Any vegetable or 100% vegetable juice counts as a member of the Vegetable Group. Vegetables may be raw or cooked; fresh, frozen, canned, or dried/dehydrated; and may be whole, cut-up, or mashed.

Based on their nutrient content, vegetables are organized into 5 subgroups: dark-green vegetables, starchy vegetables, red and orange vegetables,beans and peas, and other vegetables.

How many vegetables are recommended daily?

The amount of vegetables you need to eat depends on your age, sex, and level of physical activity. Recommended total daily amounts and recommended weekly amounts from each vegetable subgroup are shown below:

*Note the following amounts are appropriate for individuals who get less than 30 minutes per day of moderate physical activity, beyond normal daily activities. Those who are more physically active may be able to consume more while staying within calorie needs.

Women Age 14 to 50 - 2 1/2 Cups a day

Women aged 51+ require 2 cups of vegetables a day.

Men Age 14 to 50 - 3 Cups a day

Men aged 51+ require 2 1/2 cups of vegetables a day.

VEGETABLE SUBGROUP

Women Age 14 to 51+ - 1 1/2 Cups of dark green vegetables a week

Women Age 14 to 50 - 5 1/2 Cups of red and orange vegetables a week

Women aged 51+ require 4 cups of red and orange vegetables a week

Women Age 14 to 50 - 1 1/2 Cups of beans and peas a week

Women aged 51+ require 1 cup of beans and peas a week

Women Age 14 to 50 - 5 cups of starchy vegetables a week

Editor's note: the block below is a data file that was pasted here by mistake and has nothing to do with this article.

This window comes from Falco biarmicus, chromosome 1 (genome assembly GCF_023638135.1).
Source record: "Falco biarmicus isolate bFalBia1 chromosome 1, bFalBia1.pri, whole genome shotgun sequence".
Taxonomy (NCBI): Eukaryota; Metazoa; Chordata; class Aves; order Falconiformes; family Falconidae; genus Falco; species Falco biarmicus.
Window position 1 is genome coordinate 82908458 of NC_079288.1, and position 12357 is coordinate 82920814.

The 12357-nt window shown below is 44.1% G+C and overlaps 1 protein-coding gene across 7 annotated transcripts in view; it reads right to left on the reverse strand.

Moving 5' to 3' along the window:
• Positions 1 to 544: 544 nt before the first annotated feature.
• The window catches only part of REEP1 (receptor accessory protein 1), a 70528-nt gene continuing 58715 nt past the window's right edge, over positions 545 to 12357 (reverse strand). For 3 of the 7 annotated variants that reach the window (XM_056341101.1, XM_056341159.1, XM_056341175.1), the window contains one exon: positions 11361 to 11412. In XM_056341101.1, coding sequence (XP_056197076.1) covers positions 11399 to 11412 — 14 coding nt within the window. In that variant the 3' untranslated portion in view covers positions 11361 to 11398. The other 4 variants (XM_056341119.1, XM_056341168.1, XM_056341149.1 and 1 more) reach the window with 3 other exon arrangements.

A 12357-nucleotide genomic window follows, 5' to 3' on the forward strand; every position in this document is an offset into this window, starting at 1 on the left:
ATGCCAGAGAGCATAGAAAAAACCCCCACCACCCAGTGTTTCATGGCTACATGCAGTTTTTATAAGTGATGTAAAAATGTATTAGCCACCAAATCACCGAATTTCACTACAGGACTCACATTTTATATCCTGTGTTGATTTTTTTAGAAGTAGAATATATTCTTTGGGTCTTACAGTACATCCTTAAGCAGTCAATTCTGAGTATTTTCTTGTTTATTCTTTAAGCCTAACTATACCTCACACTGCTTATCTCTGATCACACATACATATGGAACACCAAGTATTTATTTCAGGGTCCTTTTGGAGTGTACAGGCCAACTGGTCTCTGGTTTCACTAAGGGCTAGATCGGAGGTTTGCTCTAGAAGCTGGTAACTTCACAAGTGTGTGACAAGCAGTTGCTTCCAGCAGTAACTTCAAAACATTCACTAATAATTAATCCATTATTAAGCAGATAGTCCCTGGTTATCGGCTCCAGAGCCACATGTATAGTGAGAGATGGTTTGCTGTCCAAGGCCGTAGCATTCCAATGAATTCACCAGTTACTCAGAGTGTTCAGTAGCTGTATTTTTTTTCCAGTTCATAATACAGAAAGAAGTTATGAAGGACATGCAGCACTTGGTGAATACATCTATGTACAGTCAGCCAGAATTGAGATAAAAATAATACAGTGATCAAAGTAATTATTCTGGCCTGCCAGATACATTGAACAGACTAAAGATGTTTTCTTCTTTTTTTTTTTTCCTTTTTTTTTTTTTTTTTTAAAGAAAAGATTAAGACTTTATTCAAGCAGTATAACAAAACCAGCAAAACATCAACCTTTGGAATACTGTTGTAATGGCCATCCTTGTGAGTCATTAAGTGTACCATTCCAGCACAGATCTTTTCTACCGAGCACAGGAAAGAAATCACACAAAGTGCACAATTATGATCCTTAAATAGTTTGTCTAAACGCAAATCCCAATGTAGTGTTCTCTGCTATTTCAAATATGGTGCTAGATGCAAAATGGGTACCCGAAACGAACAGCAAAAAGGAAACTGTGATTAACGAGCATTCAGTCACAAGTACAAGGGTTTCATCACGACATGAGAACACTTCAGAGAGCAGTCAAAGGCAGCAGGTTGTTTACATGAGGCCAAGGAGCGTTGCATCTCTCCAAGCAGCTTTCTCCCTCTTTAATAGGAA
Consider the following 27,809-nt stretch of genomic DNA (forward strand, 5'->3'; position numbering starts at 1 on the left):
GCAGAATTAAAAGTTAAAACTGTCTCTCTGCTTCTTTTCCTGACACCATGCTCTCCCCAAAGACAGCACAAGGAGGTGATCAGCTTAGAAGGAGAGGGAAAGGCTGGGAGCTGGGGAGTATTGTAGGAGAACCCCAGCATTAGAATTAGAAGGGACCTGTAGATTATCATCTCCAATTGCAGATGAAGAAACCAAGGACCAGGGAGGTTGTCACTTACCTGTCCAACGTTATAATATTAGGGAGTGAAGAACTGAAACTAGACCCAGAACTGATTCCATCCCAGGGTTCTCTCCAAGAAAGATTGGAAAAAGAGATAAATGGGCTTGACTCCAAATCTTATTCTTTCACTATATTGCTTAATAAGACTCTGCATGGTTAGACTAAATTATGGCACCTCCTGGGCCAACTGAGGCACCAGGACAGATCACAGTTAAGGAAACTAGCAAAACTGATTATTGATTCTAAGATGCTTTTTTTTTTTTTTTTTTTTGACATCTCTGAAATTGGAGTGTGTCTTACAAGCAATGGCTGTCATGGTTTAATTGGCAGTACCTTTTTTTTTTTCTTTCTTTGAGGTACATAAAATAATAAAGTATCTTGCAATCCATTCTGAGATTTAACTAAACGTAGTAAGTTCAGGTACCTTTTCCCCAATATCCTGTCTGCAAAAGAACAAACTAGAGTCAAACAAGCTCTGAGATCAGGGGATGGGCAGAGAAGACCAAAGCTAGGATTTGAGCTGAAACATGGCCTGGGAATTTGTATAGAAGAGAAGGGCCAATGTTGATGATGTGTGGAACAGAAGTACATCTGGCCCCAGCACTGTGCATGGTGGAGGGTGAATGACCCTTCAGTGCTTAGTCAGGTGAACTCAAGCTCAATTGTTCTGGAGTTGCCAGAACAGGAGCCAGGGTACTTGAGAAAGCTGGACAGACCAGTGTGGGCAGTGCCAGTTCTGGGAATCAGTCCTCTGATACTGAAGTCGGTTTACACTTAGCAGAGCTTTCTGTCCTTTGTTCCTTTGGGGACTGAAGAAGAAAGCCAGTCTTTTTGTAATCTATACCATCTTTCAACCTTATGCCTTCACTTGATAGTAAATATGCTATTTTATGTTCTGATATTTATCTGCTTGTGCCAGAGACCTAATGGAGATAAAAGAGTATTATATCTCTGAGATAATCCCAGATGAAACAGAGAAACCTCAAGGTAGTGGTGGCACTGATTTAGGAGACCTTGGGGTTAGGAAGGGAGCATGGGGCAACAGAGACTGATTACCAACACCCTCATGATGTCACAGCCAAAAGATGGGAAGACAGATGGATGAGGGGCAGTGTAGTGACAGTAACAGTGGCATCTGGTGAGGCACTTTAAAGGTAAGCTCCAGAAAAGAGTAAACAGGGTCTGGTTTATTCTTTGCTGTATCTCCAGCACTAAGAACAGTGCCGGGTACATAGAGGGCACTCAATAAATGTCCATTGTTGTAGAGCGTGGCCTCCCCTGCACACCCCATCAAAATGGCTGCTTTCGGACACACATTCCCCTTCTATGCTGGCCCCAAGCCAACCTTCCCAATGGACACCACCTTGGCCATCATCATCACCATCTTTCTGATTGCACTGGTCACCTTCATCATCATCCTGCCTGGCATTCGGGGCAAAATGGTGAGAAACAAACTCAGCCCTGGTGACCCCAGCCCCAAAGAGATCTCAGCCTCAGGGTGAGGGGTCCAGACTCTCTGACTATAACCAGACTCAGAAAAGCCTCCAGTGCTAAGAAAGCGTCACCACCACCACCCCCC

Women aged 51+ require 4 cups of starchy vegetables a week

Women Age 14 to 50 - 4 cups of other vegetables a week

Women aged 51+ require 3 1/2 cups of other vegetables a week

Men Age 14 to 50 - 2 Cups of dark green vegetables a week

Men aged 51+ require 1 1/2 cups of dark green vegetables a week

Men Age 14 to 50 - 6 cups of red and orange vegetables a week

Men aged 51+ require 5 1/2 cups of red and orange vegetables a week

Men Age 14 to 50 - 2 Cups of beans and peas a week

Men aged 51+ require 1 1/2 cups of beans and peas a week

Men Age 14 to 50 - 6 cups of starchy vegetables a week

Men aged 51+ require 5 cups of starchy vegetables a week

Men Age 14 to 50 - 5 cups of other vegetables a week

Men aged 51+ require 4 cups of other vegetables a week

What foods are included in the Fruit Group?

Any fruit or 100% fruit juice counts as part of the Fruit Group. Fruits may be fresh, canned, frozen, or dried, and may be whole, cut-up, or pureed.